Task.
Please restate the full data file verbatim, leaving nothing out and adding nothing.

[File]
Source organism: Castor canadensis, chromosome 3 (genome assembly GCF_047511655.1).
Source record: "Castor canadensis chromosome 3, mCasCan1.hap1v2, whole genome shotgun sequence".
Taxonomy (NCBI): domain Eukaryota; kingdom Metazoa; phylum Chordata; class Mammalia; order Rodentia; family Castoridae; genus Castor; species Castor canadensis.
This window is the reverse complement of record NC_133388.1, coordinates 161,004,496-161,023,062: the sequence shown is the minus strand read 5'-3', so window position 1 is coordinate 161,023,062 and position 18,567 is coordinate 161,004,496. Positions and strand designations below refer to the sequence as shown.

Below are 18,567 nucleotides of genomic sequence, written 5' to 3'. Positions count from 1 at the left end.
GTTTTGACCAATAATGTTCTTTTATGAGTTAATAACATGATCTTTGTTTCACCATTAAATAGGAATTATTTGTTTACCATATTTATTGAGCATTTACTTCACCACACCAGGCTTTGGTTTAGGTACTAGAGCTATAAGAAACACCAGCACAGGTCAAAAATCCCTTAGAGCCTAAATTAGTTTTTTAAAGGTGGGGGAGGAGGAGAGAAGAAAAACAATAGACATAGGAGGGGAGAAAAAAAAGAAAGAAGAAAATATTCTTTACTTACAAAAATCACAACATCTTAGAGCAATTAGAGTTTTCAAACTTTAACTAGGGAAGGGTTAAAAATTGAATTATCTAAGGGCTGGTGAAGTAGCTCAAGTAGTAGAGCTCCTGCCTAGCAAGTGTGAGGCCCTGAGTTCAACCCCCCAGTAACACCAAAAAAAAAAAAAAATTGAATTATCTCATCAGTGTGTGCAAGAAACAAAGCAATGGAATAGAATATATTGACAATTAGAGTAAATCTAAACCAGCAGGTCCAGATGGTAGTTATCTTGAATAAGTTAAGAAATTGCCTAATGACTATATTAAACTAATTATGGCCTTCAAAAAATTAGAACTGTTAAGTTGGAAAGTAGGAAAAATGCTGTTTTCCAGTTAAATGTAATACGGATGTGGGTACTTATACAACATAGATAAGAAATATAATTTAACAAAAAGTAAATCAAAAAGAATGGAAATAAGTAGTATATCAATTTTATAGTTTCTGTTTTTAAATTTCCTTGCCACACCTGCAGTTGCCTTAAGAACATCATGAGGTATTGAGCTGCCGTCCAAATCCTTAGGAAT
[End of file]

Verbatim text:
Source organism: Castor canadensis, chromosome 3 (genome assembly GCF_047511655.1).
Source record: "Castor canadensis chromosome 3, mCasCan1.hap1v2, whole genome shotgun sequence".
Taxonomy (NCBI): domain Eukaryota; kingdom Metazoa; phylum Chordata; class Mammalia; order Rodentia; family Castoridae; genus Castor; species Castor canadensis.
This window is the reverse complement of record NC_133388.1, coordinates 161,004,496-161,023,062: the sequence shown is the minus strand read 5'-3', so window position 1 is coordinate 161,023,062 and position 18,567 is coordinate 161,004,496. Positions and strand designations below refer to the sequence as shown.

Below are 18,567 nucleotides of genomic sequence, written 5' to 3'. Positions count from 1 at the left end.
GTTTTGACCAATAATGTTCTTTTATGAGTTAATAACATGATCTTTGTTTCACCATTAAATAGGAATTATTTGTTTACCATATTTATTGAGCATTTACTTCACCACACCAGGCTTTGGTTTAGGTACTAGAGCTATAAGAAACACCAGCACAGGTCAAAAATCCCTTAGAGCCTAAATTAGTTTTTTAAAGGTGGGGGAGGAGGAGAGAAGAAAAACAATAGACATAGGAGGGGAGAAAAAAAAGAAAGAAGAAAATATTCTTTACTTACAAAAATCACAACATCTTAGAGCAATTAGAGTTTTCAAACTTTAACTAGGGAAGGGTTAAAAATTGAATTATCTAAGGGCTGGTGAAGTAGCTCAAGTAGTAGAGCTCCTGCCTAGCAAGTGTGAGGCCCTGAGTTCAACCCCCCAGTAACACCAAAAAAAAAAAAAAATTGAATTATCTCATCAGTGTGTGCAAGAAACAAAGCAATGGAATAGAATATATTGACAATTAGAGTAAATCTAAACCAGCAGGTCCAGATGGTAGTTATCTTGAATAAGTTAAGAAATTGCCTAATGACTATATTAAACTAATTATGGCCTTCAAAAAATTAGAACTGTTAAGTTGGAAAGTAGGAAAAATGCTGTTTTCCAGTTAAATGTAATACGGATGTGGGTACTTATACAACATAGATAAGAAATATAATTTAACAAAAAGTAAATCAAAAAGAATGGAAATAAGTAGTATATCAATTTTATAGTTTCTGTTTTTAAATTTCCTTGCCACACCTGCAGTTGCCTTAAGAACATCATGAGGTATTGAGCTGCCGTCCAAATCCTTAGGAAT